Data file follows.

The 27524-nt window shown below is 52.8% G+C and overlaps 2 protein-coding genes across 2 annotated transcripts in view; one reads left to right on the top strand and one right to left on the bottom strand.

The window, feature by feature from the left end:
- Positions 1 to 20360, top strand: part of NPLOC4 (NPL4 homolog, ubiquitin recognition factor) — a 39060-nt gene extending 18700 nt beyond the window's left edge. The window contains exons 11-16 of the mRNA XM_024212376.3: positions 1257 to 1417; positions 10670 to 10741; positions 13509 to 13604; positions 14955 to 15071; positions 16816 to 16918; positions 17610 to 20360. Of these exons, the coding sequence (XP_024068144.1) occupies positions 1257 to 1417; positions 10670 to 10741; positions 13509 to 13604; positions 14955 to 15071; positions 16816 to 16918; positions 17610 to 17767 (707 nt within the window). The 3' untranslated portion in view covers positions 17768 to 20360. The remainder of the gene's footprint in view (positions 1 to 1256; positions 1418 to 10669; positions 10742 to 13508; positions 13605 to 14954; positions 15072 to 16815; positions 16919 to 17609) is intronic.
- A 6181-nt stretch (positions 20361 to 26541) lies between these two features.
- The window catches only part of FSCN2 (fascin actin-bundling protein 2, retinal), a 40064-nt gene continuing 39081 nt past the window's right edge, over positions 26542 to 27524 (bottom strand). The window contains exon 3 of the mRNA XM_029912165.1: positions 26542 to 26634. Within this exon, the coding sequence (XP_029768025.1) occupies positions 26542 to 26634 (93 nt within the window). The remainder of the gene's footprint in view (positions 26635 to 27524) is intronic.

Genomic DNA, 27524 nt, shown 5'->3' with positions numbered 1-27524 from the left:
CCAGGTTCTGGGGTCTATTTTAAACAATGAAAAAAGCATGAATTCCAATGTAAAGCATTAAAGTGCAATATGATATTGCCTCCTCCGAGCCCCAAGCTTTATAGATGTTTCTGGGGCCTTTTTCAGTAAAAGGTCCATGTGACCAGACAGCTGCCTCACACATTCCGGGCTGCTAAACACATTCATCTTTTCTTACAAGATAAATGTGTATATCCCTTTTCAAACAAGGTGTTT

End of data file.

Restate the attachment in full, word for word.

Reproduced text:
The 27524-nt window shown below is 52.8% G+C and overlaps 2 protein-coding genes across 2 annotated transcripts in view; one reads left to right on the top strand and one right to left on the bottom strand.

The window, feature by feature from the left end:
- Positions 1 to 20360, top strand: part of NPLOC4 (NPL4 homolog, ubiquitin recognition factor) — a 39060-nt gene extending 18700 nt beyond the window's left edge. The window contains exons 11-16 of the mRNA XM_024212376.3: positions 1257 to 1417; positions 10670 to 10741; positions 13509 to 13604; positions 14955 to 15071; positions 16816 to 16918; positions 17610 to 20360. Of these exons, the coding sequence (XP_024068144.1) occupies positions 1257 to 1417; positions 10670 to 10741; positions 13509 to 13604; positions 14955 to 15071; positions 16816 to 16918; positions 17610 to 17767 (707 nt within the window). The 3' untranslated portion in view covers positions 17768 to 20360. The remainder of the gene's footprint in view (positions 1 to 1256; positions 1418 to 10669; positions 10742 to 13508; positions 13605 to 14954; positions 15072 to 16815; positions 16919 to 17609) is intronic.
- A 6181-nt stretch (positions 20361 to 26541) lies between these two features.
- The window catches only part of FSCN2 (fascin actin-bundling protein 2, retinal), a 40064-nt gene continuing 39081 nt past the window's right edge, over positions 26542 to 27524 (bottom strand). The window contains exon 3 of the mRNA XM_029912165.1: positions 26542 to 26634. Within this exon, the coding sequence (XP_029768025.1) occupies positions 26542 to 26634 (93 nt within the window). The remainder of the gene's footprint in view (positions 26635 to 27524) is intronic.

Genomic DNA, 27524 nt, shown 5'->3' with positions numbered 1-27524 from the left:
CCAGGTTCTGGGGTCTATTTTAAACAATGAAAAAAGCATGAATTCCAATGTAAAGCATTAAAGTGCAATATGATATTGCCTCCTCCGAGCCCCAAGCTTTATAGATGTTTCTGGGGCCTTTTTCAGTAAAAGGTCCATGTGACCAGACAGCTGCCTCACACATTCCGGGCTGCTAAACACATTCATCTTTTCTTACAAGATAAATGTGTATATCCCTTTTCAAACAAGGTGTTT